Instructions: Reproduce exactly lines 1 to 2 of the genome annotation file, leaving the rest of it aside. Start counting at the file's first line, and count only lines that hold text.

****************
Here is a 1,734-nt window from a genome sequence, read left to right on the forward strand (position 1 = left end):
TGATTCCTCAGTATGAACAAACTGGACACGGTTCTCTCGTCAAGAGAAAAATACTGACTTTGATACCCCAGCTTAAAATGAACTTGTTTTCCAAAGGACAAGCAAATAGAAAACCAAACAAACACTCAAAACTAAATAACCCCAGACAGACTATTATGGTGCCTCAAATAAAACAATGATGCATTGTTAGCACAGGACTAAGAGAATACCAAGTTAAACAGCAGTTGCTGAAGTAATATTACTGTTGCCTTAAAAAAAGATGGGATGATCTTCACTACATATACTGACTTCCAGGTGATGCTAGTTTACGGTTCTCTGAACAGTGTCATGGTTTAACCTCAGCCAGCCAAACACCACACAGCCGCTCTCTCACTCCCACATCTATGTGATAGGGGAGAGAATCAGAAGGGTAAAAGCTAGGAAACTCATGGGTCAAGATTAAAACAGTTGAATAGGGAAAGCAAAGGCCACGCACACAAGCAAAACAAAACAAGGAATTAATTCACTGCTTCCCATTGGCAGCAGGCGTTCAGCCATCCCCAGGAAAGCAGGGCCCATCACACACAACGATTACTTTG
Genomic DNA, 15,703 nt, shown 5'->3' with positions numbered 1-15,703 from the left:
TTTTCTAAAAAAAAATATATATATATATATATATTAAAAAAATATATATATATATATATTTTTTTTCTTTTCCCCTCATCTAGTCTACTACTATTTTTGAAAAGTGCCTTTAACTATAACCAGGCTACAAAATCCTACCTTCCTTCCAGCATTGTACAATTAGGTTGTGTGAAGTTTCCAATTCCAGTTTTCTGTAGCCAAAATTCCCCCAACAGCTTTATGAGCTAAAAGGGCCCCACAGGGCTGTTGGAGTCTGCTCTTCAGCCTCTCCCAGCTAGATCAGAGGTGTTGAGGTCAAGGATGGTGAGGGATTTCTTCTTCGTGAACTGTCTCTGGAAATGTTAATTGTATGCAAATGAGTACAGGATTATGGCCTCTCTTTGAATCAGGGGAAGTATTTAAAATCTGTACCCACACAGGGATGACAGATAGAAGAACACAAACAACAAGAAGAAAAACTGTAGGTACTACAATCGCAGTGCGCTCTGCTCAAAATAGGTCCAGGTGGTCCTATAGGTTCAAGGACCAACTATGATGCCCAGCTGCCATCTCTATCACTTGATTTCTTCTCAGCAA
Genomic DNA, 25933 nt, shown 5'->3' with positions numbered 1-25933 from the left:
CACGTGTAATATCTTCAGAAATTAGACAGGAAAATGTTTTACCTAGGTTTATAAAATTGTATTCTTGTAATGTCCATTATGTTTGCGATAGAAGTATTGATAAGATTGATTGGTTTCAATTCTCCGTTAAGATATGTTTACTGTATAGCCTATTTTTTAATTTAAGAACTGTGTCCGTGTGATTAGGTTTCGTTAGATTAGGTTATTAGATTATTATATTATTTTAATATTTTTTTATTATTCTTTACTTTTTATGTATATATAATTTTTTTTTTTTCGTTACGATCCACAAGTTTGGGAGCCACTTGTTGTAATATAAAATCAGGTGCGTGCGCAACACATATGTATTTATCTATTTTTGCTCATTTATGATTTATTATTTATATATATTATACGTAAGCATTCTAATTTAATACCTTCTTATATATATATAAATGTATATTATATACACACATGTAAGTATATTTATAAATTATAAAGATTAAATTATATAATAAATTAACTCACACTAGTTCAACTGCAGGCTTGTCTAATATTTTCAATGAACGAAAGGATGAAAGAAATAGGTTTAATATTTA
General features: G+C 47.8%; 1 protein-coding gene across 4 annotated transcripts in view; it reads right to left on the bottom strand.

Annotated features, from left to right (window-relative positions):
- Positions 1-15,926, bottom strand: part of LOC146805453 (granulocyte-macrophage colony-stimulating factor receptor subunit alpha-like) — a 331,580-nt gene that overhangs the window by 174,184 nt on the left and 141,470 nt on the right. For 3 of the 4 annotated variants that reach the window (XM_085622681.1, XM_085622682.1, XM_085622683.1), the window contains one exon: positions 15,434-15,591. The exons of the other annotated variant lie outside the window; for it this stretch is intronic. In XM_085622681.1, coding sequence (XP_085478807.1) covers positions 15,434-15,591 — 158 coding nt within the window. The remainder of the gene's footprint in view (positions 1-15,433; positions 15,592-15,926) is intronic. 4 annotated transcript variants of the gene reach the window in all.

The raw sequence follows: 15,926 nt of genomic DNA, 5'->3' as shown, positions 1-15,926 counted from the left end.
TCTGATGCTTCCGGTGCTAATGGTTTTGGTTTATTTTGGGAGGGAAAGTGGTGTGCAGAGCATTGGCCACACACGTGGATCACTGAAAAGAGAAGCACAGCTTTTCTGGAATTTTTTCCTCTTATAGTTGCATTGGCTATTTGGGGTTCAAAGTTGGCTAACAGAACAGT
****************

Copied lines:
Here is a 1,734-nt window from a genome sequence, read left to right on the forward strand (position 1 = left end):
TGATTCCTCAGTATGAACAAACTGGACACGGTTCTCTCGTCAAGAGAAAAATACTGACTTTGATACCCCAGCTTAAAATGAACTTGTTTTCCAAAGGACAAGCAAATAGAAAACCAAACAAACACTCAAAACTAAATAACCCCAGACAGACTATTATGGTGCCTCAAATAAAACAATGATGCATTGTTAGCACAGGACTAAGAGAATACCAAGTTAAACAGCAGTTGCTGAAGTAATATTACTGTTGCCTTAAAAAAAGATGGGATGATCTTCACTACATATACTGACTTCCAGGTGATGCTAGTTTACGGTTCTCTGAACAGTGTCATGGTTTAACCTCAGCCAGCCAAACACCACACAGCCGCTCTCTCACTCCCACATCTATGTGATAGGGGAGAGAATCAGAAGGGTAAAAGCTAGGAAACTCATGGGTCAAGATTAAAACAGTTGAATAGGGAAAGCAAAGGCCACGCACACAAGCAAAACAAAACAAGGAATTAATTCACTGCTTCCCATTGGCAGCAGGCGTTCAGCCATCCCCAGGAAAGCAGGGCCCATCACACACAACGATTACTTTG